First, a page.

Thursday, January 28, 2010
Yeah, I know. The post title sounds like I need to get new contacts. That's not what I'm talking about though. First off, I don't wear contacts. Twenty twenty vision, thank you very much.
Second, I'm talking about writing.
Sometimes, you get so caught up in the story that you're writing that you almost become willfully blind about it. Yeah, the words may have rolled easily from your brain onto the page, but you can't really see the whole picture when you're writing that first draft. I know I can't. Building a good story is like baking a great loaf of homemade bread--you have to let the dough rest for a while so that it can rise to its fullest potential. Something I'm noticing a lot in manuscripts from new writers (and even some not so new writers like myself) is that overwhelming urge to rush that story into the oven, to serve--continuing my culinary metaphor--a half-baked loaf of bread.
Let me explain.
Once you've written that first draft, put it away. Don't immediately turn around and start editing it. Let it sit for a few days. Write something else; outline a new project or revise an old one. Once that daily dose of the completed story wears off from you, take the first draft back out. Go to your favorite reading chair--someplace away from where you work--sit down and read what you've written. Read it like, well, a reader would. Someone other than you who might have come across the story in a bookstore. Don't make notes on it, don't start editing with your red pencil. Just sit down and read all the way through without stopping.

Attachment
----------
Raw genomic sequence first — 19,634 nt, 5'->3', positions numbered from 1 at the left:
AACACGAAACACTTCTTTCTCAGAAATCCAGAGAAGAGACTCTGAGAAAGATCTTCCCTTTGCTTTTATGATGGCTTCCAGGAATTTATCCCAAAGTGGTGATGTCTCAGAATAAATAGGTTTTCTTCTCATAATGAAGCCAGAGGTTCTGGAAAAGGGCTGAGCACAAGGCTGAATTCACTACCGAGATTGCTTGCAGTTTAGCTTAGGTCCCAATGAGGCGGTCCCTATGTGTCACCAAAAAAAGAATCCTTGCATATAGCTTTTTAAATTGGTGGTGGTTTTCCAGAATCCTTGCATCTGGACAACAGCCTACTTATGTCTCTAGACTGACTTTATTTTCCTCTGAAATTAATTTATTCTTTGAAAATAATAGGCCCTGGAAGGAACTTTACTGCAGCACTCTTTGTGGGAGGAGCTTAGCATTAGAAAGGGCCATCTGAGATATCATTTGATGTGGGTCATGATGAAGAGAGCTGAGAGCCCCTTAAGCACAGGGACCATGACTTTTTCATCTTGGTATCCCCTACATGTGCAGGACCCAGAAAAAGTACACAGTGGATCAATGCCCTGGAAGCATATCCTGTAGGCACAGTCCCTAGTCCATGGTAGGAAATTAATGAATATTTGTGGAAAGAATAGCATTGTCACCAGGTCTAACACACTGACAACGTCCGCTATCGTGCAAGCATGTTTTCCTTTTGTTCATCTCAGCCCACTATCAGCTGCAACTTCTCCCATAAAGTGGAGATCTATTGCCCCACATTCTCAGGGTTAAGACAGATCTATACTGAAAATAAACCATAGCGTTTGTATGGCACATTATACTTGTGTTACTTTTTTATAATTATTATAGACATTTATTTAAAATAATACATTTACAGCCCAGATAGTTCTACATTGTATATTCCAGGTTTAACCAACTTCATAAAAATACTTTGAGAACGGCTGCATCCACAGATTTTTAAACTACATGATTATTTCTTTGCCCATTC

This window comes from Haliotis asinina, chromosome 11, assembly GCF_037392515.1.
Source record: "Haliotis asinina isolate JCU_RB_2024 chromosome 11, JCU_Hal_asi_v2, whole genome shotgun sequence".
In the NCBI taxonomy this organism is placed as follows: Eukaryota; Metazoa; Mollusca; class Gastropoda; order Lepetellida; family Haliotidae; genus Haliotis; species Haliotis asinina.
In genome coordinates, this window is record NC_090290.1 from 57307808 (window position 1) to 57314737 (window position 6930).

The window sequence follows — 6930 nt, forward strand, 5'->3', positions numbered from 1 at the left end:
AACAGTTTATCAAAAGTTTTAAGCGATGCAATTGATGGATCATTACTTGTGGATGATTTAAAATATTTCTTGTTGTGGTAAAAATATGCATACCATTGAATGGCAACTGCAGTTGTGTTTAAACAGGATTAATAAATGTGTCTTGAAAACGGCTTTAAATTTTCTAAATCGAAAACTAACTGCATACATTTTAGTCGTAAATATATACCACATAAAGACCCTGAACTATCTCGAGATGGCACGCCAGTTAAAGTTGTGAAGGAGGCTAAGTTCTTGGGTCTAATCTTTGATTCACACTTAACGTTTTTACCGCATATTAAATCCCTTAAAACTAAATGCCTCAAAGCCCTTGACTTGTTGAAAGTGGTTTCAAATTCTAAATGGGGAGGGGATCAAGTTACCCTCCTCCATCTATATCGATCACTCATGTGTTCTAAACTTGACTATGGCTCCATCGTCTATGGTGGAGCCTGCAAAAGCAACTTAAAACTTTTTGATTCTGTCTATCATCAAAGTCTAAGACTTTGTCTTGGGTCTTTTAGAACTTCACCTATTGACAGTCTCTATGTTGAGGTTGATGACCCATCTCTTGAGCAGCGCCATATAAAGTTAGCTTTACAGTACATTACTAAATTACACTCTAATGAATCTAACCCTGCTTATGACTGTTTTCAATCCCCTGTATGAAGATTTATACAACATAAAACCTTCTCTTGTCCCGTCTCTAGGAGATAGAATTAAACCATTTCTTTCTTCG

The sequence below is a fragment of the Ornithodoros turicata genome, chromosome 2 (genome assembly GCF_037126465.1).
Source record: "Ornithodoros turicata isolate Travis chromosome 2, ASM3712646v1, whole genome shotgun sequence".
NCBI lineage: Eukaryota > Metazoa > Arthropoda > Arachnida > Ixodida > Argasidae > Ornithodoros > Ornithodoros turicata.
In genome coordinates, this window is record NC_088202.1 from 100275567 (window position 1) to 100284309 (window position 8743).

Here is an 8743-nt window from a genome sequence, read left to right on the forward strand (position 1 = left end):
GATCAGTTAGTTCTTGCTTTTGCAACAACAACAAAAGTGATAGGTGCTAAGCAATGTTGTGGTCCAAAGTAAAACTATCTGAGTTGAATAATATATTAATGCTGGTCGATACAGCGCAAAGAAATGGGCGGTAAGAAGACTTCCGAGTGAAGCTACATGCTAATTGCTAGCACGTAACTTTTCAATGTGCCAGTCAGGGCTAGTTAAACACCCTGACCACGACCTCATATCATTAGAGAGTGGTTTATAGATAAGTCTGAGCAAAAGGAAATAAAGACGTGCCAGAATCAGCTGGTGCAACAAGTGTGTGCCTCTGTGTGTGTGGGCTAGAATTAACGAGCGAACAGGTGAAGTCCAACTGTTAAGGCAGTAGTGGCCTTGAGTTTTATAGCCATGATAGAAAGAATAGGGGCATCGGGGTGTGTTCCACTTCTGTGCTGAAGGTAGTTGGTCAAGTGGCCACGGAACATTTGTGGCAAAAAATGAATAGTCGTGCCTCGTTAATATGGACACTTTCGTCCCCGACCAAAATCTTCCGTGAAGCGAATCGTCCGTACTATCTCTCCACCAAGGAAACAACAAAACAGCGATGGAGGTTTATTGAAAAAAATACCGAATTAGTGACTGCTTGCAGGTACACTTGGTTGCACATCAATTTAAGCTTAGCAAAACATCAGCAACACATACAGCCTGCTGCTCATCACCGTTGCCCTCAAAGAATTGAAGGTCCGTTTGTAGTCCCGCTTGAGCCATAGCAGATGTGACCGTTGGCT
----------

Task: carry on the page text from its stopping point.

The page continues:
Then, you need to come face to face with what you've written.
Is it enjoyable? Did it hold your interest? (Here's a hint: if your fingers start itching to rearrange sentences, the answer to these first two questions is 'no.') Is the main character credible. Do you like him or her? Do you care about what happens to her? Is the conflict tense? Is it easy to figure out the solution to? (especially important for mysteries. If you send me a mystery and I peg the bad guy within the first few pages of his introduction to the story, then it ain't much of a mystery if you know what I mean.)
You have to be totally honest with yourself. If you're not, you're not doing yourself any favors. You'll send your poor manuscript out to someone like me who will give you all the honesty you never wanted. A writer has got to teach themselves not only to take the cold, hard facts an editor or agent would, but to recognize those flaws first and correct them. If you have even the smallest niggling doubt about how something is working out, don't wreck your story's future and send it out. Keep it at home, work on it some more, entrust it to some critical (and brutally honest) eyes other than your own. Learn to not only accept criticism, but to yearn for it.
Clear out your vision. Sure, it's your baby but you have to be able to look at your baby with wide open eyes and say, "You know--I don't think it's ready yet." Then take it back to your desk, open the file back up and work on it some more.
Before you think I'm just spouting off advice because I think I'm entitled to, let me correct you. I'm spouting off this advice to myself more than anyone else. I am not infallible. As a matter of fact, I have numerous, grievous flaws as a writer. And every time I think I have one hell of a story and get excited about shopping it around, I've sent it out too soon and watched it die beneath a pile of rejections and a surplus of 'unfortunatelys' in my inbox.
Trust me. I know of what I speak. Don't make the same mistakes I make--do better than me. Clear out your vision about your manuscript. It's a hell of a lot easier to do that before you send the story out than to try and disinter it when it's almost--but not quite--too late.